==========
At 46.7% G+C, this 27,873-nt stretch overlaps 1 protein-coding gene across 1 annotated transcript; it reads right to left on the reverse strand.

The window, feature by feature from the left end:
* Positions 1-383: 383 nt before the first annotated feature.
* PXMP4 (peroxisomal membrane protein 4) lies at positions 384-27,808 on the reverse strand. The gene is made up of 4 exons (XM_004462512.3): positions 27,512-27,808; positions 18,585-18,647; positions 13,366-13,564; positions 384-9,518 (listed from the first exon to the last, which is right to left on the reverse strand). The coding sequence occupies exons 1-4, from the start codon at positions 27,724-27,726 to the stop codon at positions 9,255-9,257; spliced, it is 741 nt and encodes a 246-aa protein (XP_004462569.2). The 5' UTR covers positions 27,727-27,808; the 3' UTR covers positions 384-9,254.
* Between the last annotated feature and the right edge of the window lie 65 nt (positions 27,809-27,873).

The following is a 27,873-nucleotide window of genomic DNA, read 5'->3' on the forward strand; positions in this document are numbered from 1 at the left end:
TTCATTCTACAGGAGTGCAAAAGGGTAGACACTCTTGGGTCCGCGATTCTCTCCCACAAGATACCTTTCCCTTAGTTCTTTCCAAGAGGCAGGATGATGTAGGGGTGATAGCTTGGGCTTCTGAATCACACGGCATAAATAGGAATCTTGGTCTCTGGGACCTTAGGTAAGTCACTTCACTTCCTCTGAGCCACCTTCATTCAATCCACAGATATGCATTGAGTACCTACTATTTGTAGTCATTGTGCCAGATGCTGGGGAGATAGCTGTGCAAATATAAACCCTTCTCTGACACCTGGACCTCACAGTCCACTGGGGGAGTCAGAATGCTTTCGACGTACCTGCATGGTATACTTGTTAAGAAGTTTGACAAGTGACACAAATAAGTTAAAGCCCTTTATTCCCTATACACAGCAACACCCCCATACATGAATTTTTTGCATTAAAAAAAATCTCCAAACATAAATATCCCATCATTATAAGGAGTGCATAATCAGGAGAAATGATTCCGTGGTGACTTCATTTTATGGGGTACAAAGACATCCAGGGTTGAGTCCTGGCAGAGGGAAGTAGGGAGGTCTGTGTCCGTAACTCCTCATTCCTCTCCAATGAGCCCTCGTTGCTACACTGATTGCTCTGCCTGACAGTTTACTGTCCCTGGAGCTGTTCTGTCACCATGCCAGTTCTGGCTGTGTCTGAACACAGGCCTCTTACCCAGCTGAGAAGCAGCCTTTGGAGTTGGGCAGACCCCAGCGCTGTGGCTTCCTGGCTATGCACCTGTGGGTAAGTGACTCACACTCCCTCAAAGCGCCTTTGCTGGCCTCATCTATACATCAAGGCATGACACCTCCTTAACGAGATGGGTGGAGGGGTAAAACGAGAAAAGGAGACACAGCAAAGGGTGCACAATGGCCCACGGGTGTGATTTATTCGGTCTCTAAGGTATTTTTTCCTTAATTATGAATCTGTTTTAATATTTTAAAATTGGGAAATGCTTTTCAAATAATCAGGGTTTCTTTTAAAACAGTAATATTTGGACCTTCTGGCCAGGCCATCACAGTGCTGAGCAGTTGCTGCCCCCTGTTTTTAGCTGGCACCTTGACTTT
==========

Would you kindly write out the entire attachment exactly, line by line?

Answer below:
At 46.7% G+C, this 27,873-nt stretch overlaps 1 protein-coding gene across 1 annotated transcript; it reads right to left on the reverse strand.

The window, feature by feature from the left end:
* Positions 1-383: 383 nt before the first annotated feature.
* PXMP4 (peroxisomal membrane protein 4) lies at positions 384-27,808 on the reverse strand. The gene is made up of 4 exons (XM_004462512.3): positions 27,512-27,808; positions 18,585-18,647; positions 13,366-13,564; positions 384-9,518 (listed from the first exon to the last, which is right to left on the reverse strand). The coding sequence occupies exons 1-4, from the start codon at positions 27,724-27,726 to the stop codon at positions 9,255-9,257; spliced, it is 741 nt and encodes a 246-aa protein (XP_004462569.2). The 5' UTR covers positions 27,727-27,808; the 3' UTR covers positions 384-9,254.
* Between the last annotated feature and the right edge of the window lie 65 nt (positions 27,809-27,873).

The following is a 27,873-nucleotide window of genomic DNA, read 5'->3' on the forward strand; positions in this document are numbered from 1 at the left end:
TTCATTCTACAGGAGTGCAAAAGGGTAGACACTCTTGGGTCCGCGATTCTCTCCCACAAGATACCTTTCCCTTAGTTCTTTCCAAGAGGCAGGATGATGTAGGGGTGATAGCTTGGGCTTCTGAATCACACGGCATAAATAGGAATCTTGGTCTCTGGGACCTTAGGTAAGTCACTTCACTTCCTCTGAGCCACCTTCATTCAATCCACAGATATGCATTGAGTACCTACTATTTGTAGTCATTGTGCCAGATGCTGGGGAGATAGCTGTGCAAATATAAACCCTTCTCTGACACCTGGACCTCACAGTCCACTGGGGGAGTCAGAATGCTTTCGACGTACCTGCATGGTATACTTGTTAAGAAGTTTGACAAGTGACACAAATAAGTTAAAGCCCTTTATTCCCTATACACAGCAACACCCCCATACATGAATTTTTTGCATTAAAAAAAATCTCCAAACATAAATATCCCATCATTATAAGGAGTGCATAATCAGGAGAAATGATTCCGTGGTGACTTCATTTTATGGGGTACAAAGACATCCAGGGTTGAGTCCTGGCAGAGGGAAGTAGGGAGGTCTGTGTCCGTAACTCCTCATTCCTCTCCAATGAGCCCTCGTTGCTACACTGATTGCTCTGCCTGACAGTTTACTGTCCCTGGAGCTGTTCTGTCACCATGCCAGTTCTGGCTGTGTCTGAACACAGGCCTCTTACCCAGCTGAGAAGCAGCCTTTGGAGTTGGGCAGACCCCAGCGCTGTGGCTTCCTGGCTATGCACCTGTGGGTAAGTGACTCACACTCCCTCAAAGCGCCTTTGCTGGCCTCATCTATACATCAAGGCATGACACCTCCTTAACGAGATGGGTGGAGGGGTAAAACGAGAAAAGGAGACACAGCAAAGGGTGCACAATGGCCCACGGGTGTGATTTATTCGGTCTCTAAGGTATTTTTTCCTTAATTATGAATCTGTTTTAATATTTTAAAATTGGGAAATGCTTTTCAAATAATCAGGGTTTCTTTTAAAACAGTAATATTTGGACCTTCTGGCCAGGCCATCACAGTGCTGAGCAGTTGCTGCCCCCTGTTTTTAGCTGGCACCTTGACTTT